Eric Ulrich wants to reform Board of Elections

Photo by Christina Santucci
By Rich Bockmann

City Councilman Eric Ulrich (R-Ozone Park) has again set his sights on the city Board of Elections — a recent battleground in his ongoing fight with the Queens Republican Party — with a bill that would prohibit BOE employees from being paid to work on local political campaigns.

Ulrich introduced a bill in the Council last week that would amend the City Charter to bar BOE employees from receiving compensation for work done on behalf of candidates or campaigns for city office.

The councilman did not respond to a request for comment, but the move would reform the board he helped to shape — at least for the next three years — in January.

Earlier this year Ulrich, along with fellow Councilmen James Oddo (R-Staten Island) and Vincent Ignizio (R-Staten Island), exploited a loophole allowing them to replace the county Republican Party’s commissioner at the Queens Board of Elections with their own pick, Michael Michel, for a four-year term.

The board is notoriously known as a source of patronage jobs used to reward rank-and-file party members for their loyalty, and the coup represented a victory for Ulrich and an insurgent faction of Queens Republicans at war with party Chairman Phil Ragusa.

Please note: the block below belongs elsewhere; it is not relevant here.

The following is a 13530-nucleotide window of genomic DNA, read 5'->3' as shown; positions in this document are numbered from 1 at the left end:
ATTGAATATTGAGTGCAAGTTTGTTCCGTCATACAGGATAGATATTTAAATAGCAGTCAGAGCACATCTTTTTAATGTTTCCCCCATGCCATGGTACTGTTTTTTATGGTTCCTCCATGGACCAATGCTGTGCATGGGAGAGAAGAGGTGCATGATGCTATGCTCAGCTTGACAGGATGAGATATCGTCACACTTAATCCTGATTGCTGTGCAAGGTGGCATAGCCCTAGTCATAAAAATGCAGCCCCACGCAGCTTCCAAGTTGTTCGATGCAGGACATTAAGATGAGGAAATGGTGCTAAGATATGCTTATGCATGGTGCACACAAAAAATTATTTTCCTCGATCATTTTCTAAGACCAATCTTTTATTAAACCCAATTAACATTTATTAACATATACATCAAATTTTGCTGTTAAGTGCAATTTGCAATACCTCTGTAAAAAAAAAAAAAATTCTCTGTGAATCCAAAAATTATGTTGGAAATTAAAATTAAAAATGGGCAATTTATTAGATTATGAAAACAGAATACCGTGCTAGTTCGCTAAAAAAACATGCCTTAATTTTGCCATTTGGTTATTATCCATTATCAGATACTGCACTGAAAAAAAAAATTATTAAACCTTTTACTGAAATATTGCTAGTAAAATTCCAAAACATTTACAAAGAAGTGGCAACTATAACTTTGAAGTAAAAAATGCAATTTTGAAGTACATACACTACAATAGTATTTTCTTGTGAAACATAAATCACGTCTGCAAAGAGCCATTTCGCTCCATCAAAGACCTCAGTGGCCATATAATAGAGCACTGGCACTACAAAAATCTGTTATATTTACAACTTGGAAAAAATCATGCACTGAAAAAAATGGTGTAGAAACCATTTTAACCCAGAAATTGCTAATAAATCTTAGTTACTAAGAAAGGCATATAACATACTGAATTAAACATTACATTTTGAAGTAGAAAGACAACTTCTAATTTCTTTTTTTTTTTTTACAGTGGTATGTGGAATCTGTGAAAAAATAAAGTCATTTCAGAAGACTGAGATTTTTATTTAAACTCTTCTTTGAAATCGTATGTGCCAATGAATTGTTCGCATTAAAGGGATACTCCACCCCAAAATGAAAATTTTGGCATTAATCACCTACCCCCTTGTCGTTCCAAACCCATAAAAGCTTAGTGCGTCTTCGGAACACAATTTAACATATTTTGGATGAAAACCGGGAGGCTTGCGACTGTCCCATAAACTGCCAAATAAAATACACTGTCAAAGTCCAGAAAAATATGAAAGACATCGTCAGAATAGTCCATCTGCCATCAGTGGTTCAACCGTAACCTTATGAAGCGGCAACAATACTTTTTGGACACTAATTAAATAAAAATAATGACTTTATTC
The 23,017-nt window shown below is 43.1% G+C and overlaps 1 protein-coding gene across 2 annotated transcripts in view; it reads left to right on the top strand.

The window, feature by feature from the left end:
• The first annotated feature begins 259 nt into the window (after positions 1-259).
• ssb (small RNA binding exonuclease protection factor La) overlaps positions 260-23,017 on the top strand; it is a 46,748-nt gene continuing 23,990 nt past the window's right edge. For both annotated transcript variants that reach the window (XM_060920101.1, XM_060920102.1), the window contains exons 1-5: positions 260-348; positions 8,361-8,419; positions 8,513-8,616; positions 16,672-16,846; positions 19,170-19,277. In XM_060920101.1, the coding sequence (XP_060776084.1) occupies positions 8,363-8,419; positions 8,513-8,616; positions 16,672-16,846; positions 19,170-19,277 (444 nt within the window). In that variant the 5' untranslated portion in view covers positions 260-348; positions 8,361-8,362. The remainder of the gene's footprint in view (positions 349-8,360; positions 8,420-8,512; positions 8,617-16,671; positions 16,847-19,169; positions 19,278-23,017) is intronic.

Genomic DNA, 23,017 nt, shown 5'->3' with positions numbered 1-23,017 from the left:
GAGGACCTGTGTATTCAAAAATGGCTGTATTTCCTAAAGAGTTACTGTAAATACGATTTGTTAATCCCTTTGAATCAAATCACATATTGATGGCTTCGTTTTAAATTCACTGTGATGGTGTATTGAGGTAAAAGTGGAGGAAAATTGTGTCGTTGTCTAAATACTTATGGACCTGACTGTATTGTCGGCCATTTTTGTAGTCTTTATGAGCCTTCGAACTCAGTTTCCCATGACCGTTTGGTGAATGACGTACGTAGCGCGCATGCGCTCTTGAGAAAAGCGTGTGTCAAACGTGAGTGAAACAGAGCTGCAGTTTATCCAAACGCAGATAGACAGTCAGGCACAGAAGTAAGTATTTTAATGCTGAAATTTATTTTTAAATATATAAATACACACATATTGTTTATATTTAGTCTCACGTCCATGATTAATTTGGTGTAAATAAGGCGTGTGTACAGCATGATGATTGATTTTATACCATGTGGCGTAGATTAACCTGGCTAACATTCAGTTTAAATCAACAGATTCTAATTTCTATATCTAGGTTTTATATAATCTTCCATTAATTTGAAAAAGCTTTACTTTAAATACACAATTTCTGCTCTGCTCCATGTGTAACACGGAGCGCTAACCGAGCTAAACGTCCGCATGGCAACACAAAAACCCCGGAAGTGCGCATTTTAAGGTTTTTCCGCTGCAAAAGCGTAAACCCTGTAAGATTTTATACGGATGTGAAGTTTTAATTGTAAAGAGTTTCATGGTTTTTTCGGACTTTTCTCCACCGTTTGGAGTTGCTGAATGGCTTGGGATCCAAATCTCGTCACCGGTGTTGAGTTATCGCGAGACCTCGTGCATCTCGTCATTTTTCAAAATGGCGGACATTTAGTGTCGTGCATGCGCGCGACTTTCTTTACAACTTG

After Michel took over, a handful of high-ranking GOP members either left the BOE or were fired and went to work for the mayoral campaign of John Catsimatidis, who took a shot at Ulrich when he laid out nearly $15,000 to finance a mailer bashing the councilman in the general election.

The good-government group Citizens Union said it was behind the proposal, but there were questions as to whether or not the city could implement it.

“This is a bill that is laudable in that it intends to remove the perception or actual conflicts of interest that may occur for board officials,” said Alex Camarto, the group’s director of public policy and advocacy.

“The Council’s authority with regards to elections is something that’s debated and it’s not always clear,” he added. “What is known is the city has the right to determine the mode of selection for its officers.”

Using the municipal home rule law, the city could, implement a system of non-partisan elections or runoff voting, but when it comes to writing ethics laws the Council’s authority may be pre-empted by state law.

Reach reporter Rich Bockmann by e-mail at rbockmann@cnglocal.com or by phone at 718-260-4574.

More from Around New York